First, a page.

Touchstone, 2009, 372 pages, C$29.99 hc, ISBN 978-1-4165-9285-3
Like many Canadians who don’t live in Toronto, my feelings about the city are a mixture of envy and distrust. Toronto is, in some ways, Canada’s most important city –which is fine: after all, it’s tough to be anything else when about a sixth of the country’s population lives nearby. (What’s less endearing is Toronto’s tendency to assume that anything not within commuting distance of the CN Tower might as well be on another primitive planet. But I digress.) Toronto is an order of magnitude bigger than my Ottawa hometown and I can never completely get used to its scale and density. On the other hand, recent years have taught me that Toronto can be a lot of fun when approached the right way, and that while I could never live there, it’s an awesome place to visit a few times a year.
These considerations aren’t completely foreign to Robert Rotenberg’s Old City Hall, a crime-fiction debut that lavishes attention on its characters –the most important of them being Toronto itself. For everyone who wished the Torontonian equivalent to Robert B. Parker’s Boston or Michael Connelly’s Los Angeles, don’t look any further than Old City Hall.
It begins with a celebrity radio host accused of murdering his wife. The evidence against him is overwhelming, not the least being the seemingly-incriminating statement “I killed her”. But don’t jump to early conclusions: Old City Hall soon reveals itself to be an old-fashioned mystery/procedural that describes almost everything about the subsequent trial. Witnesses, policemen, lawyers, and journalists all become involved in trying to discover the truth behind the crime.
The best part of the novel for anyone reasonably familiar with Toronto is the care and detail through which Rotenberg describes his hometown. From the Don Jail to the titular Old City Hall, though details about traffic to the city’s fascination for the hapless Maple Leafs, Toronto comes alive and those who have wandered around its downtown district will be able to picture the backdrop to many of the novel’s sequences.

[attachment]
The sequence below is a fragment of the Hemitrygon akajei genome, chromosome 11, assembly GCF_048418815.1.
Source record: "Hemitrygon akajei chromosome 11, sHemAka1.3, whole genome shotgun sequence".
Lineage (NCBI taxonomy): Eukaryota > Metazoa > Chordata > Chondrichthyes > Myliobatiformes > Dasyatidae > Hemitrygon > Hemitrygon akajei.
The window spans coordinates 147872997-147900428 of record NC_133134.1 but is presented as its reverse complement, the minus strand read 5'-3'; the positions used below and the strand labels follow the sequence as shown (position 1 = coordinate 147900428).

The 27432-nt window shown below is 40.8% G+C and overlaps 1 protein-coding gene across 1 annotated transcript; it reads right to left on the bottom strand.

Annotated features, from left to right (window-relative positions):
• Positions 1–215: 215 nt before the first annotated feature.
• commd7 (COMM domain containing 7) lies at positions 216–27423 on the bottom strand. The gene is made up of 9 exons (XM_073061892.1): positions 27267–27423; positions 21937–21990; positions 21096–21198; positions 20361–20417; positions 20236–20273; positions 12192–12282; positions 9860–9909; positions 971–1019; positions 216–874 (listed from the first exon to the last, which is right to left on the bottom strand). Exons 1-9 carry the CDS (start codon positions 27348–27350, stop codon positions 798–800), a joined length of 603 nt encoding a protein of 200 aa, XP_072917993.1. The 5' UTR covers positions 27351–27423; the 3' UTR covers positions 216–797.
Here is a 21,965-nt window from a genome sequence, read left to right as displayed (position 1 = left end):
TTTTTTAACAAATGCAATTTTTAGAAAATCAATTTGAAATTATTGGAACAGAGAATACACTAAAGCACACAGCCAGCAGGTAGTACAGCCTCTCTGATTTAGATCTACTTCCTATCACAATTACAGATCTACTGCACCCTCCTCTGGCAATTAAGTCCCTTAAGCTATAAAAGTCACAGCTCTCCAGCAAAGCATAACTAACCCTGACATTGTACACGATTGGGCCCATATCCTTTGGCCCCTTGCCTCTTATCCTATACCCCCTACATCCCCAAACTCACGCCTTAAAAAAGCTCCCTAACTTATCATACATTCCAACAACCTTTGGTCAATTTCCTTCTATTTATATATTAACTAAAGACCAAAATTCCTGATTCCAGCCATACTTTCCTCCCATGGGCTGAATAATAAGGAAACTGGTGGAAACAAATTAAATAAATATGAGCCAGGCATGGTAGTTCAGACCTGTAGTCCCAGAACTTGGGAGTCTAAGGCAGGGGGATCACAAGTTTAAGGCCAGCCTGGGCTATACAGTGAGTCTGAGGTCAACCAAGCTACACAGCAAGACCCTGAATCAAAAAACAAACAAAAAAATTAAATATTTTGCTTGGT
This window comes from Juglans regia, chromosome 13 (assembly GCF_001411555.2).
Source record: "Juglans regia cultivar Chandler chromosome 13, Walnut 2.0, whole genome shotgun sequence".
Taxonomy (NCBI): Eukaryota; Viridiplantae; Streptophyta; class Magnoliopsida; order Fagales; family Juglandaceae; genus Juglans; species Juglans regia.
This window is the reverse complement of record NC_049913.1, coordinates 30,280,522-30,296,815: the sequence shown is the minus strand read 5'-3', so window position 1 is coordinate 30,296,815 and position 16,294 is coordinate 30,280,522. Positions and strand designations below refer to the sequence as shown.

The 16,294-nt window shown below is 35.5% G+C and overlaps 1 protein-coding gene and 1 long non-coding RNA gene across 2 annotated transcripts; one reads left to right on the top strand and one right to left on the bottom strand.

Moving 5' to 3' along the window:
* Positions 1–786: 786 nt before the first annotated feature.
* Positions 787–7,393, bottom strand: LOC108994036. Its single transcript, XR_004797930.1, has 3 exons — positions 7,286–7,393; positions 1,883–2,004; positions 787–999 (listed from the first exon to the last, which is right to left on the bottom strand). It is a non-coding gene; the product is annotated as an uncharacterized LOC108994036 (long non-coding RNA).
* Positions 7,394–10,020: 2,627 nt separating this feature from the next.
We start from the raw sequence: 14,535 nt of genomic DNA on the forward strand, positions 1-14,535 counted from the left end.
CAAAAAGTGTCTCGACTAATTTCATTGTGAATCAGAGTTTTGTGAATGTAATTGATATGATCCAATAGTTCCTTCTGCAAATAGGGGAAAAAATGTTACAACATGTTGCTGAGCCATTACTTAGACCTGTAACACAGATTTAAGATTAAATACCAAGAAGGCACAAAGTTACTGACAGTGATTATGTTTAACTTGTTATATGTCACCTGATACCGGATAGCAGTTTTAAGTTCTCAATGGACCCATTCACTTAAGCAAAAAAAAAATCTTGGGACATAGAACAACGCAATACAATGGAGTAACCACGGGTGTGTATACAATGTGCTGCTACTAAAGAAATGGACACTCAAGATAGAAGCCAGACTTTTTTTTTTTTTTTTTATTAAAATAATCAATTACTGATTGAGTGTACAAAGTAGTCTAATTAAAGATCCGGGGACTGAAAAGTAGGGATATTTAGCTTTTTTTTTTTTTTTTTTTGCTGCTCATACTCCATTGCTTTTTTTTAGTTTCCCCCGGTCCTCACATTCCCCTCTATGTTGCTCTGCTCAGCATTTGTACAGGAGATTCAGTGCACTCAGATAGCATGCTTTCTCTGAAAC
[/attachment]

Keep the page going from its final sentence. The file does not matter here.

But even for readers without much knowledge of Toronto, Old City Hall shines for its lavish attention to characterization. Nearly every character of significance is sketched with skill and depth, providing full backgrounds to even the most inconsequential witnesses. I was particularly struck by “Albert Fernandez”, a young Crown attorney who’s insanely ambitious, yet strangely likable and, ultimately, honourable in his own fashion. It helps that Rotenberg writes clearly, with constant narrative momentum and mysteries. Why isn’t the radio host talking? What are the policemen missing? Who’s lying? Will the Leafs win the Stanley Cup?
Unfortunately, the last fifty pages of the book feel like a messy let-down once the various parts of the plot are resolved. Rotenberg’s problem is in attempting to do too much at a time where readers could have been satisfied with far less. Not content with revealing the crucial circumstances of the events, he piles up overly complicated family drama far past the point where readers will care. From a careful and enjoyable procedural crime thriller, Old City Hall becomes a jack-in the-box of unneeded and useless revelations; the novel would have ended on a stronger note without most of them.
But that’s a late and minor sour note to a debut novel that promises much from Rotenberg’s next efforts. The ensemble of characters introduced in Old City Hall seem rich enough to warrant a continuing series, and Toronto can always use one more high-profile crime series. In the meantime, Old City Hall is a joy to read, and it’s a decent paean to Canada’s largest city. Even for those of us who don’t live there, and never intend to.